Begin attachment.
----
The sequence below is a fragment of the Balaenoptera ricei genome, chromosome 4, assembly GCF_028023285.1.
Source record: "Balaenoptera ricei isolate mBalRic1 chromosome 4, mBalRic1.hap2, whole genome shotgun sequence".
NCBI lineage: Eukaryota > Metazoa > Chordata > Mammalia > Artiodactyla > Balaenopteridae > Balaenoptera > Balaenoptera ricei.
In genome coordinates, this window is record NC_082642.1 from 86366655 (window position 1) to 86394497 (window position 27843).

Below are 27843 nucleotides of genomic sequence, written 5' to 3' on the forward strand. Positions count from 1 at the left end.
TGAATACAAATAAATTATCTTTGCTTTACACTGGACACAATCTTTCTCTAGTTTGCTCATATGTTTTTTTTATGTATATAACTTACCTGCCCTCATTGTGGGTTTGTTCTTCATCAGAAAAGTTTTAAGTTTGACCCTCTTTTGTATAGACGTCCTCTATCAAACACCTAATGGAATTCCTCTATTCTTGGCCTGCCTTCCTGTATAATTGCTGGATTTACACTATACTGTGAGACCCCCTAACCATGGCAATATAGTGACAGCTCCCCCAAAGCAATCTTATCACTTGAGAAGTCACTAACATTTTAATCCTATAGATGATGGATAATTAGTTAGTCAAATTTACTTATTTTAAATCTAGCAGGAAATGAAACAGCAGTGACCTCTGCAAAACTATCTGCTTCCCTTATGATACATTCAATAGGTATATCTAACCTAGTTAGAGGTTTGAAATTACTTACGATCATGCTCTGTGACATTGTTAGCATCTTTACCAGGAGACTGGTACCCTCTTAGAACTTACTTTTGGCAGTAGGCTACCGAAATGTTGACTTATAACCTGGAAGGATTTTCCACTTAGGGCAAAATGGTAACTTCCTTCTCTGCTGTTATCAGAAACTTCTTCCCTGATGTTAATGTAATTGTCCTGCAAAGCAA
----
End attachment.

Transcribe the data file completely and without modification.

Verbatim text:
The sequence below is a fragment of the Balaenoptera ricei genome, chromosome 4, assembly GCF_028023285.1.
Source record: "Balaenoptera ricei isolate mBalRic1 chromosome 4, mBalRic1.hap2, whole genome shotgun sequence".
NCBI lineage: Eukaryota > Metazoa > Chordata > Mammalia > Artiodactyla > Balaenopteridae > Balaenoptera > Balaenoptera ricei.
In genome coordinates, this window is record NC_082642.1 from 86366655 (window position 1) to 86394497 (window position 27843).

Below are 27843 nucleotides of genomic sequence, written 5' to 3' on the forward strand. Positions count from 1 at the left end.
TGAATACAAATAAATTATCTTTGCTTTACACTGGACACAATCTTTCTCTAGTTTGCTCATATGTTTTTTTTATGTATATAACTTACCTGCCCTCATTGTGGGTTTGTTCTTCATCAGAAAAGTTTTAAGTTTGACCCTCTTTTGTATAGACGTCCTCTATCAAACACCTAATGGAATTCCTCTATTCTTGGCCTGCCTTCCTGTATAATTGCTGGATTTACACTATACTGTGAGACCCCCTAACCATGGCAATATAGTGACAGCTCCCCCAAAGCAATCTTATCACTTGAGAAGTCACTAACATTTTAATCCTATAGATGATGGATAATTAGTTAGTCAAATTTACTTATTTTAAATCTAGCAGGAAATGAAACAGCAGTGACCTCTGCAAAACTATCTGCTTCCCTTATGATACATTCAATAGGTATATCTAACCTAGTTAGAGGTTTGAAATTACTTACGATCATGCTCTGTGACATTGTTAGCATCTTTACCAGGAGACTGGTACCCTCTTAGAACTTACTTTTGGCAGTAGGCTACCGAAATGTTGACTTATAACCTGGAAGGATTTTCCACTTAGGGCAAAATGGTAACTTCCTTCTCTGCTGTTATCAGAAACTTCTTCCCTGATGTTAATGTAATTGTCCTGCAAAGCAA